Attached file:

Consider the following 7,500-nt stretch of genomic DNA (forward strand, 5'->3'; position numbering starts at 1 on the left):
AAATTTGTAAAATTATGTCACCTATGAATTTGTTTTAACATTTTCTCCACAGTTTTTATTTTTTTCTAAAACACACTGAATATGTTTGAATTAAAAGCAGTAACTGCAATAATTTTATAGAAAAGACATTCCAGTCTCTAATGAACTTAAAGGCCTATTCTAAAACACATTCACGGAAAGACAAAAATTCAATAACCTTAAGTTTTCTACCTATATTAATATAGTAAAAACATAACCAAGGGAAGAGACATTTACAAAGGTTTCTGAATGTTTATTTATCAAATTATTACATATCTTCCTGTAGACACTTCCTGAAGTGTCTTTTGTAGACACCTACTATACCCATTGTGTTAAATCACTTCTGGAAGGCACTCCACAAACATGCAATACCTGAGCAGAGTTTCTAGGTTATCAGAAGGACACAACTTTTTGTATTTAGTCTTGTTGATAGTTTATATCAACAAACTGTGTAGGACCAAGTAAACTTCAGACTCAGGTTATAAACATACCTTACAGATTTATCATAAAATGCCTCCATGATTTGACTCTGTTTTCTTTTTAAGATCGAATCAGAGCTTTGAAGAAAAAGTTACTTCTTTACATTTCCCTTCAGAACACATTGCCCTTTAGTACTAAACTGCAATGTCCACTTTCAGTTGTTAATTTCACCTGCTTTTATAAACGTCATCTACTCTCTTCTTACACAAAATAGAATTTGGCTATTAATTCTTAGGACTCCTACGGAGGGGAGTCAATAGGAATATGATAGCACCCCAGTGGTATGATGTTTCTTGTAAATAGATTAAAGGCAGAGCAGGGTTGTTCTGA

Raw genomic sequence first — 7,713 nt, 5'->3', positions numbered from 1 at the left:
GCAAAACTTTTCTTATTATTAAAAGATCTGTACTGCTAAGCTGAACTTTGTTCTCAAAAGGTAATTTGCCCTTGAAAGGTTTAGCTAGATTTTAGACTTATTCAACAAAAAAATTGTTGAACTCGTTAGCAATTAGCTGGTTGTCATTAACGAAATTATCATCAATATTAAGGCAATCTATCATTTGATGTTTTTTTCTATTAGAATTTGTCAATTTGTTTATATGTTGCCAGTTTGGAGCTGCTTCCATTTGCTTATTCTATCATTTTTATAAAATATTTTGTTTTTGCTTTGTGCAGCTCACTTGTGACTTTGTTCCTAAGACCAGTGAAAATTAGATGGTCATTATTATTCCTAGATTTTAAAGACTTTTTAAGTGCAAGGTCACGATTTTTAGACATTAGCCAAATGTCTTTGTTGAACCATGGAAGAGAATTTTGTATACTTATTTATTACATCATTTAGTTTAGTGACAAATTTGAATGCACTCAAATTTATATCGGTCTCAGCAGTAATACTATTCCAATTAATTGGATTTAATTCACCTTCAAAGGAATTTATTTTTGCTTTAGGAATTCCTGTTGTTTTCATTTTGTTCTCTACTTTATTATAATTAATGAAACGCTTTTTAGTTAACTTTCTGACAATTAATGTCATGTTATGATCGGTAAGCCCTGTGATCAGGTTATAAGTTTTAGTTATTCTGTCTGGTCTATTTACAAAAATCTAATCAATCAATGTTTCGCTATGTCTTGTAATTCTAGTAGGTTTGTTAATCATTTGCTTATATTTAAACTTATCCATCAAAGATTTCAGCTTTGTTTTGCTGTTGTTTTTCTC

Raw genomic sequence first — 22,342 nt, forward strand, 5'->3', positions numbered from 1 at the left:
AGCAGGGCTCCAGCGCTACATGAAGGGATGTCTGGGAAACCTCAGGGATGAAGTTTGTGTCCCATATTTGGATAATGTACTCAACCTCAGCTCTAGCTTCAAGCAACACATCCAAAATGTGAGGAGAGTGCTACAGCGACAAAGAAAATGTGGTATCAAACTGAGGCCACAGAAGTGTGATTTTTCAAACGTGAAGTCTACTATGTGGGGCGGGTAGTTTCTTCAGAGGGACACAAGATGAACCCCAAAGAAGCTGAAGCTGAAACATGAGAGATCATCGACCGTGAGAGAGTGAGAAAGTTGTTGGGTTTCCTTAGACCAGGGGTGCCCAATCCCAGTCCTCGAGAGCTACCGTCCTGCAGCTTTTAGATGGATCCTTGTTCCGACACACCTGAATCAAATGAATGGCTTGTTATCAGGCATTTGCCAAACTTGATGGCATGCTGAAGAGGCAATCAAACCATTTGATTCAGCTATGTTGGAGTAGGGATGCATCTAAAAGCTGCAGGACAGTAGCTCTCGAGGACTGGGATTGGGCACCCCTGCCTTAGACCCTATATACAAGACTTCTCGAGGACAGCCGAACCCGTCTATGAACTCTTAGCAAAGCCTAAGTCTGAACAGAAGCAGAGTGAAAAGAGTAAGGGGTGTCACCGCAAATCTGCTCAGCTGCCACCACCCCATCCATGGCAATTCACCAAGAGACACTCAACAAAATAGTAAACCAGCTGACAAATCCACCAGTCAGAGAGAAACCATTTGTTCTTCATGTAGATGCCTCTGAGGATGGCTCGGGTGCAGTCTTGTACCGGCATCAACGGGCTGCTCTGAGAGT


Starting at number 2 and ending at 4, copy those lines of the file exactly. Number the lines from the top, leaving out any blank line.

AAATTTGTAAAATTATGTCACCTATGAATTTGTTTTAACATTTTCTCCACAGTTTTTATTTTTTTCTAAAACACACTGAATATGTTTGAATTAAAAGCAGTAACTGCAATAATTTTATAGAAAAGACATTCCAGTCTCTAATGAACTTAAAGGCCTATTCTAAAACACATTCACGGAAAGACAAAAATTCAATAACCTTAAGTTTTCTACCTATATTAATATAGTAAAAACATAACCAAGGGAAGAGACATTTACAAAGGTTTCTGAATGTTTATTTATCAAATTATTACATATCTTCCTGTAGACACTTCCTGAAGTGTCTTTTGTAGACACCTACTATACCCATTGTGTTAAATCACTTCTGGAAGGCACTCCACAAACATGCAATACCTGAGCAGAGTTTCTAGGTTATCAGAAGGACACAACTTTTTGTATTTAGTCTTGTTGATAGTTTATATCAACAAACTGTGTAGGACCAAGTAAACTTCAGACTCAGGTTATAAACATACCTTACAGATTTATCATAAAATGCCTCCATGATTTGACTCTGTTTTCTTTTTAAGATCGAATCAGAGCTTTGAAGAAAAAGTTACTTCTTTACATTTCCCTTCAGAACACATTGCCCTTTAGTACTAAACTGCAATGTCCACTTTCAGTTGTTAATTTCACCTGCTTTTATAAACGTCATCTACTCTCTTCTTACACAAAATAGAATTTGGCTATTAATTCTTAGGACTCCTACGGAGGGGAGTCAATAGGAATATGATAGCACCCCAGTGGTATGATGTTTCTTGTAAATAGATTAAAGGCAGAGCAGGGTTGTTCTGA

Raw genomic sequence first — 7,713 nt, 5'->3', positions numbered from 1 at the left:
GCAAAACTTTTCTTATTATTAAAAGATCTGTACTGCTAAGCTGAACTTTGTTCTCAAAAGGTAATTTGCCCTTGAAAGGTTTAGCTAGATTTTAGACTTATTCAACAAAAAAATTGTTGAACTCGTTAGCAATTAGCTGGTTGTCATTAACGAAATTATCATCAATATTAAGGCAATCTATCATTTGATGTTTTTTTCTATTAGAATTTGTCAATTTGTTTATATGTTGCCAGTTTGGAGCTGCTTCCATTTGCTTATTCTATCATTTTTATAAAATATTTTGTTTTTGCTTTGTGCAGCTCACTTGTGACTTTGTTCCTAAGACCAGTGAAAATTAGATGGTCATTATTATTCCTAGATTTTAAAGACTTTTTAAGTGCAAGGTCACGATTTTTAGACATTAGCCAAATGTCTTTGTTGAACCATGGAAGAGAATTTTGTATACTTATTTATTACATCATTTAGTTTAGTGACAAATTTGAATGCACTCAAATTTATATCGGTCTCAGCAGTAATACTATTCCAATTAATTGGATTTAATTCACCTTCAAAGGAATTTATTTTTGCTTTAGGAATTCCTGTTGTTTTCATTTTGTTCTCTACTTTATTATAATTAATGAAACGCTTTTTAGTTAACTTTCTGACAATTAATGTCATGTTATGATCGGTAAGCCCTGTGATCAGGTTATAAGTTTTAGTTATTCTGTCTGGTCTATTTACAAAAATCTAATCAATCAATGTTTCGCTATGTCTTGTAATTCTAGTAGGTTTGTTAATCATTTGCTTATATTTAAACTTATCCATCAAAGATTTCAGCTTTGTTTTGCTGTTGTTTTTCTC